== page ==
He took a sip of the drink and spat it all out. He should not have listened to these guys after all. Amma was right from the beginning, this “was” a drink to hell. He forced another sip in, holding it in his mouth for a second, before gulping it down. As the caustic liquid oozed through his ducts, his inners came to life, burning their presence. When they finally settled, his mind settled too, on a cloud of dust around him. The guys were right, you could hear music with this drink in you. Hail Bro!!

Four hours and numerous drinks down, he walked home carelessly, mimicing a straight line in his gait. He laughed at how unsuccessful he was at it. The guys had helped him rehearse the story he was going to tell amma. He had gone over it a million times. Can you really count straight when you are drunk? There was not an odor or sound left on him to raise an ounce of doubt in her. He had to shoulder up and be a man! He could fool his way through without a doubt, and to think he presumed amma knew it all so far.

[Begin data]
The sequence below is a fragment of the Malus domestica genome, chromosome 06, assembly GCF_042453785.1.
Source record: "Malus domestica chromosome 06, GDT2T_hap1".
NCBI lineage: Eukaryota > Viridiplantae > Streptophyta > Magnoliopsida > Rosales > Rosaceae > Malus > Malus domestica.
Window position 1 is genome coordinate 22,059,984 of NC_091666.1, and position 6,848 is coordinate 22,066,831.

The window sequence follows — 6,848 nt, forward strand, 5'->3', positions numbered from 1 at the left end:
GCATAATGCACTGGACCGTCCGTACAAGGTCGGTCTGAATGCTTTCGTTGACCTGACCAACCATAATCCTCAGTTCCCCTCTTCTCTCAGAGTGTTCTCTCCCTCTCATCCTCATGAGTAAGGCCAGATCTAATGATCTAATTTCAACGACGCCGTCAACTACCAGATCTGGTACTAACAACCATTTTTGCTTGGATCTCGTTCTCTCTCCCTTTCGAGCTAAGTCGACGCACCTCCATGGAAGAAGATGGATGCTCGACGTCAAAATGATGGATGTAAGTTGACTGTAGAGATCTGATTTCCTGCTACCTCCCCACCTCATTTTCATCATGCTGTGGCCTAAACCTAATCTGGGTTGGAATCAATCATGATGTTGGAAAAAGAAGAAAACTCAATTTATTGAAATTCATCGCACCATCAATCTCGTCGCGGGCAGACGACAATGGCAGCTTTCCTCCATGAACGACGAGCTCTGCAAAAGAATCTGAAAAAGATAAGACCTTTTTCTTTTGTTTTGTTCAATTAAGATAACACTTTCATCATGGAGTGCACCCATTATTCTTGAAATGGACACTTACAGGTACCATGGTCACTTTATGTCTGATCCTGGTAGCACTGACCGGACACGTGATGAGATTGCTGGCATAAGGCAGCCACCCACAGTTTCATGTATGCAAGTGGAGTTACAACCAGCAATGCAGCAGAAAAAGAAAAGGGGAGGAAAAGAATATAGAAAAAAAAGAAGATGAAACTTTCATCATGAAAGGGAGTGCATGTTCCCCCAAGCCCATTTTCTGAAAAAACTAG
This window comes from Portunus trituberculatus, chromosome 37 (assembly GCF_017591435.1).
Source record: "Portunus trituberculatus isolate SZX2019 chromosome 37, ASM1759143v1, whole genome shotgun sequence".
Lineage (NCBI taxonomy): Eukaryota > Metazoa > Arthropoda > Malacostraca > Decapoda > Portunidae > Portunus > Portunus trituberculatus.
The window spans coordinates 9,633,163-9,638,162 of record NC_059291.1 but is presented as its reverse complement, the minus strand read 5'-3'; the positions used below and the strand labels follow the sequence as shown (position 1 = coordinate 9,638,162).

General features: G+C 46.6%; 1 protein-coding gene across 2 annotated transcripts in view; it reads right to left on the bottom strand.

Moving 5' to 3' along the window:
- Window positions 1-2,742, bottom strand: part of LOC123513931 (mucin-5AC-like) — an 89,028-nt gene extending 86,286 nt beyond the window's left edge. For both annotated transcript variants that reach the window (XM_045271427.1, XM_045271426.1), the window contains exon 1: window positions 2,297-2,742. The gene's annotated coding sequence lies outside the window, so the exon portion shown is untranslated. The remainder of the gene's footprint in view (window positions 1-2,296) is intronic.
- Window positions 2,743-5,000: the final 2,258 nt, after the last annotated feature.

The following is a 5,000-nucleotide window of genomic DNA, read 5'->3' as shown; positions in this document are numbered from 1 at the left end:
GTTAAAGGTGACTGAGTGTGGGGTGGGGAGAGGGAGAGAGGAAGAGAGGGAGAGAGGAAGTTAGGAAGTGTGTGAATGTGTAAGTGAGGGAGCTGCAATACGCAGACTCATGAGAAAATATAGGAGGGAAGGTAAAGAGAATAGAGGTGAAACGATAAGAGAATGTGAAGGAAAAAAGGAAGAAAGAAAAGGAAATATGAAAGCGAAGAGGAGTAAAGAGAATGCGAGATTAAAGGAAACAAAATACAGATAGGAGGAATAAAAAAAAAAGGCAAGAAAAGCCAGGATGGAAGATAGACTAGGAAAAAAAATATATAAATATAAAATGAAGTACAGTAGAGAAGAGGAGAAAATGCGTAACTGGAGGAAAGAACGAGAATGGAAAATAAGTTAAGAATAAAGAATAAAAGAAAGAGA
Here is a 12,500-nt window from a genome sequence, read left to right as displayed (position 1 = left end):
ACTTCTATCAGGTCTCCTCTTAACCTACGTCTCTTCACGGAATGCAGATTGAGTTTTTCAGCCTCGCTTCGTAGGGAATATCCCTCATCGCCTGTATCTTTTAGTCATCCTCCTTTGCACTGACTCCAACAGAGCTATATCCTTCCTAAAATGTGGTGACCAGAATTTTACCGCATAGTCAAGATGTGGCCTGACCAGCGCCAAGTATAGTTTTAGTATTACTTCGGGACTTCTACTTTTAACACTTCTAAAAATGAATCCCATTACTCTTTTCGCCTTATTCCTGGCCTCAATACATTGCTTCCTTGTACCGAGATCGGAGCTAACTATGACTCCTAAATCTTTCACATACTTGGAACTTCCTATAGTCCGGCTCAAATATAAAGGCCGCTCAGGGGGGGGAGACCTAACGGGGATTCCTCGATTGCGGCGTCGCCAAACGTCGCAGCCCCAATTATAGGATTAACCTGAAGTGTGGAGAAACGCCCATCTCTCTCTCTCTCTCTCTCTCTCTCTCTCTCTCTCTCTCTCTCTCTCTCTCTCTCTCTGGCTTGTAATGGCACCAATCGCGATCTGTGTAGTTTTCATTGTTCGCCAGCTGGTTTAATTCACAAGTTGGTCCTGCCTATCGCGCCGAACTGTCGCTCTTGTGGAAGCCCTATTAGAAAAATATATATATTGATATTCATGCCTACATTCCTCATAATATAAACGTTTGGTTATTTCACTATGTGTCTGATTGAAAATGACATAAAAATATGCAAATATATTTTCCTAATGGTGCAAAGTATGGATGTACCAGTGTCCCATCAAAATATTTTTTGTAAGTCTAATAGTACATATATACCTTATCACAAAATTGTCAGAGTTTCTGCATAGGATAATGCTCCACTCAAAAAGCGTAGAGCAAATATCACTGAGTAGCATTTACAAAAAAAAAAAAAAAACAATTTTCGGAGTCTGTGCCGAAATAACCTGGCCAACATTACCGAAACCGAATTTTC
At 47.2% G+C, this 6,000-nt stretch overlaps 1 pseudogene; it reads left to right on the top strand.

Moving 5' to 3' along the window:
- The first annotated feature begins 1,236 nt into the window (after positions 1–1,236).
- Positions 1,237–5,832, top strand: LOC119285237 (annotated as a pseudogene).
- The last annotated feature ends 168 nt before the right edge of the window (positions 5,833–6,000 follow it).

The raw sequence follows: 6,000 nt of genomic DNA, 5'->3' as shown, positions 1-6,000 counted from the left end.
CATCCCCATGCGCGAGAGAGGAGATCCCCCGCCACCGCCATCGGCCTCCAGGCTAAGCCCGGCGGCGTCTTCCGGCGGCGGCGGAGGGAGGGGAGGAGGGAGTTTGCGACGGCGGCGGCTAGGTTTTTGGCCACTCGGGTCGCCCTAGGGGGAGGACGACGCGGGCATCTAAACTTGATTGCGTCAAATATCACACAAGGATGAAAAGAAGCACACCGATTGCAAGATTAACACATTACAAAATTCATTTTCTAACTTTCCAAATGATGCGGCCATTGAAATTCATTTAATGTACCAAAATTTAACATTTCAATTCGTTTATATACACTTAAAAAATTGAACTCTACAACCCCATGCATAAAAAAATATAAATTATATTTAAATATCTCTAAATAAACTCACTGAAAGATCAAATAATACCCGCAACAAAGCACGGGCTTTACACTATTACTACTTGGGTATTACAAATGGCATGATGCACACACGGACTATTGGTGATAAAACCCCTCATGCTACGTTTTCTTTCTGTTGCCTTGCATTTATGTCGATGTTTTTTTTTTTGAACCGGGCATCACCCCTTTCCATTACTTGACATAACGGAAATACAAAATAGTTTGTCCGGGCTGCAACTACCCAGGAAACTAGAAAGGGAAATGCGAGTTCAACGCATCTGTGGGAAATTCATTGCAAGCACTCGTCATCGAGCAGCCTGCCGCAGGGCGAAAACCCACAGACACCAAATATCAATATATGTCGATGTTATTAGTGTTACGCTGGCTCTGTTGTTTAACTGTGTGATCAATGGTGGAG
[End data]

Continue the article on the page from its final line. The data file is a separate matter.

Amma knew it all. Period. She knew he was lying from ah-choo! There had been no study circle. There were no notes to copy. It was not just coffee indeed. He had disappointed her to the point of being ashamed. Dared he repeat it and she was going to take drastic steps. No, she did not want to listen to anything more. To the room please.

The soft tap on his hand bought his thoughts rushing back. He could never lie to amma again. But with the sensuous lady tapping his hands right now, he wouldn’t have to. She seemed to have fallen from heaven, or where ever they come from, with him in her mind all along. She pointed at her wrist watch, proclaimed that it was late and she needed to be home in time for the evening prayers.

“Oh!” Feeble protest. “Let’s get a taxi. I’ll ride you home”